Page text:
Well, yesterday Michael was playing with Elefun, a fun battery-powered breeze-generating elephant that, when butterflies are put in the bucket, makes the butterflies fly upward through his trunk (not shown in pic) to be caught with a butterfly net.
Michael doesn't particularly like the trunk, and he has lost all of the butterflies but one red one, so that one red butterfly is very important at our house.
Michael kept loosing that butterfly yesterday and would ask for help in finding it...over and over. One of the times he lost the butterfly, I found it in a Pioneer Woman type location: right by the Elephant's tail. I had to take a pic and reflect that even red butterflies will do the trick!
The other day after posting "Homeschooling 1st - 5th Graders", Becca asked a question that I really wanted to give the time it needed to be addressed rather than just a short answer. Since I figured that there might be others in the same boat, I thought I'd answer it in a post, rather than in private.
So here is Becca's comment:
"This is really interesting. I WANT to homeschool my daughter because I guess we're already doing it, by default. But at the same time, I want her to get exposure to other people and the idea that you have rules that have to be obeyed (versus just Mom that has to be obeyed).
Rachel is reading.. I don't know what level. She's been reading for a year, so I'm mostly just concerned that she will get bored in Kindergarten and have discipline problems (this happens a lot at home when she's bored). What do you suggest?"
This is such a tricky situation. You have a gifted child: curious, and a fast-learner. There is no way to hold a child like this still and keep them from learning, nor would you want to.
I had an experience with my oldest, Josh, back when he was in the 1st grade. We had just moved to Tennessee from Utah. Josh had learned to read in kindergarten and was a pretty good reader, meaning that he could read Frog & Toad or Amelia Bedelia books without help. His 1st grade class, though, was just learning how to read.
I have to jump off here and explain a few things before I continue. In his class in TN, the kids were let watch Bear in the Big Blue House, Blues Clues, and many other t.v. shows during school, mostly at the beginning of class while some of the kids were eating breakfast in the lunchroom. Now I won’t go on a tirade and tell you how much that bothered me, but I will tell you that I had him take a book to school with him everyday and instructed him to read instead of watch t.v. Back to the story…
In the middle of the school year I went and talked with his teacher. She told me what a good student Josh was. She said that she had seen him bring books to school and it made her worried. She told me that the other kids weren’t really reading well yet, so she was afraid that Josh would get bored in school. But, she said, Josh is able to hold himself back a bit and do the same work as the other children. Now I don’t remember the exact wording that she said, but that was the gist of it. At the time I didn’t know whether to be pleased at my son “being able to hold himself back” or not. The teacher was pleased, but “holding himself back” wasn’t really a quality I was trying to develop in my son. I decided that year that I’d homeschool him the following year.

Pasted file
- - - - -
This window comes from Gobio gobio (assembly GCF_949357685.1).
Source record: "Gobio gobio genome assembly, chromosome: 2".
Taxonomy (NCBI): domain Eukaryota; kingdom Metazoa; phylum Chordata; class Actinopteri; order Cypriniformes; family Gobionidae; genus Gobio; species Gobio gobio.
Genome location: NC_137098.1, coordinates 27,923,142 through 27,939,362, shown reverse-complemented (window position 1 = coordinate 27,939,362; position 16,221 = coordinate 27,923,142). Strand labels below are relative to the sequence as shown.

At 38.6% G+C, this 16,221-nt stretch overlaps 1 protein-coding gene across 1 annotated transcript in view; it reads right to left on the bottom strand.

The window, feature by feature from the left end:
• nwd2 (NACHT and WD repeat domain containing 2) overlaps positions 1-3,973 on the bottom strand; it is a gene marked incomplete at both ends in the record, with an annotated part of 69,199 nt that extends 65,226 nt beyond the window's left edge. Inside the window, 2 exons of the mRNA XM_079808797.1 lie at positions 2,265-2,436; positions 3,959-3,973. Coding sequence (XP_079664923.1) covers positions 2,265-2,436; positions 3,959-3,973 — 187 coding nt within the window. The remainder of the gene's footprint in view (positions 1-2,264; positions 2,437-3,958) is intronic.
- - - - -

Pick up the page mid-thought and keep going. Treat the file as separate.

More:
The question of what to do with a Gifted Child really is a hard one to answer. Is it best to let them stagnate awhile while their peers catch up? Should you let them work at their own pace at some educational program, whether it be at a private, public, or homeschool? Is one answer right in one situation while another is right at some other time and in some other circumstance? I don’t know.
Maybe you need to understand that the reason I homeschool. My reason doesn’t have a lot to do with the academics. Maybe it started that way, at least in part, but for me now it is a spiritual thing. I pray about homeschooling each child every year and try to find the path that I feel the Lord is instructing me to follow. So far 14 is the age that I have sent my kids to school. Josh is my only kid I’ve ever homeschooled to age 16. At 16, he and his bio-dad moved 2 hours away and I was unable to continue. He dropped out of school then and hasn’t returned. Maybe someday.
Now, I don’t believe that the only good education is a homeschool education. In fact, I am soooo thankful when my kids get a really good teacher at their charter school that they can turn to for help and guidance in that particular subject.
There are many options for education, and they all need to be looked over and pondered. There are private schools, charter schools, and public schools in addition to homeschool, and one of those might have excellent programs for gifted students.
If you really want to homeschool, that is great! But be sure and weigh all of the pros and cons. Homeschooling is a life commitment, not just an educational choice. It becomes part of every waking moment.
Also, don’t forget that you can change your mind at any time. If you try a method of schooling that just simply isn’t working, try again.
And remember to always be prayerful about what your child and your family need. Be willing to go with a different solution if that is what your gut is telling you to do. We can try to logic things out all we want, but usually the right answer is to follow our feelings.
I hope that is helpful. Every child, every parent, and every situation is just so different that I don’t think there is a “best” way, there is just a way that works best for every kid. The hard part is finding that best way.
Good luck in your quest to find the best fit for your child/ren.